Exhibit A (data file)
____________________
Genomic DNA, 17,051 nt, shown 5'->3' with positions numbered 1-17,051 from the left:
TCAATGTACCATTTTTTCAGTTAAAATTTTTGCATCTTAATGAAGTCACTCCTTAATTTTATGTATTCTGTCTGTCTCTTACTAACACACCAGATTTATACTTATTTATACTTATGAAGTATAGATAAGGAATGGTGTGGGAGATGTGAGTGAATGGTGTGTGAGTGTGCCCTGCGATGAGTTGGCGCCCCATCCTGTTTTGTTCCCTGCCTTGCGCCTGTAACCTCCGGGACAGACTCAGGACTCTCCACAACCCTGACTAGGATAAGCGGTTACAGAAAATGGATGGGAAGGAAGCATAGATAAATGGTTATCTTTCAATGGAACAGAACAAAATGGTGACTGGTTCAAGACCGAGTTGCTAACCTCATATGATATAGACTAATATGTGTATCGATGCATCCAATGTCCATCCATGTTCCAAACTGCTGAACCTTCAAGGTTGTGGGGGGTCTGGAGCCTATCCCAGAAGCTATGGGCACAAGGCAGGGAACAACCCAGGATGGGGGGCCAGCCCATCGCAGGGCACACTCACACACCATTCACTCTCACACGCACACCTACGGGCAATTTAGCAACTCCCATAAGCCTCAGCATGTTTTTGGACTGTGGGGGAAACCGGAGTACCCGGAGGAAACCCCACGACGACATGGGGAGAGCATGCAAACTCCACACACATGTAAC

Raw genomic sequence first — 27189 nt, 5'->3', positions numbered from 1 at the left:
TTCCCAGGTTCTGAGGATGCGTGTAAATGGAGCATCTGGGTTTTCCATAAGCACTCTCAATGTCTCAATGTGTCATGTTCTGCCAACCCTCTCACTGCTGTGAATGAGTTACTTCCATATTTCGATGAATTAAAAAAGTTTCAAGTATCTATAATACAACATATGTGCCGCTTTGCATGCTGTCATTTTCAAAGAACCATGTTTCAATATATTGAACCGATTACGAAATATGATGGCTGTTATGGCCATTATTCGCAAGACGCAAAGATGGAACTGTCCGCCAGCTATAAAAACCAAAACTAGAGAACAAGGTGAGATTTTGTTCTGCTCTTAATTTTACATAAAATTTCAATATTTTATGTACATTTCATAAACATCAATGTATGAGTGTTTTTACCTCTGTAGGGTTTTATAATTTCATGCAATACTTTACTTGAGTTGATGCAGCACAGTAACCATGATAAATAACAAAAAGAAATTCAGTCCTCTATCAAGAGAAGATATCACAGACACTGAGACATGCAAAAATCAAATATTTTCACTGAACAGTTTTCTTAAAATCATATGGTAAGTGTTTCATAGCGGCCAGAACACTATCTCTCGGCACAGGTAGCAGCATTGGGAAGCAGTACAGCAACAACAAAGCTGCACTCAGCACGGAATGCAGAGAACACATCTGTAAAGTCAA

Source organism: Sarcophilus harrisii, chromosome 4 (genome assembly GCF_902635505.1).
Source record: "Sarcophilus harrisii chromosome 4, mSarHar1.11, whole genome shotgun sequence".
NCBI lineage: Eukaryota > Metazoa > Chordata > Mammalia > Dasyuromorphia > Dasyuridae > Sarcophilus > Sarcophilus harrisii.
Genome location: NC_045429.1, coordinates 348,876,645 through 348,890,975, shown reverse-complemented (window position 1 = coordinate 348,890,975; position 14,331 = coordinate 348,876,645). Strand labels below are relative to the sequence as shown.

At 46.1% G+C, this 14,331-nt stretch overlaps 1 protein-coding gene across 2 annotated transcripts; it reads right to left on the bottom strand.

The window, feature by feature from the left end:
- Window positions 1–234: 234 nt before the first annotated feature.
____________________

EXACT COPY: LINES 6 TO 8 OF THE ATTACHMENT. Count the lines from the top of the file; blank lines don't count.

Source record: "Sarcophilus harrisii chromosome 4, mSarHar1.11, whole genome shotgun sequence".
NCBI lineage: Eukaryota > Metazoa > Chordata > Mammalia > Dasyuromorphia > Dasyuridae > Sarcophilus > Sarcophilus harrisii.
Genome location: NC_045429.1, coordinates 348,876,645 through 348,890,975, shown reverse-complemented (window position 1 = coordinate 348,890,975; position 14,331 = coordinate 348,876,645). Strand labels below are relative to the sequence as shown.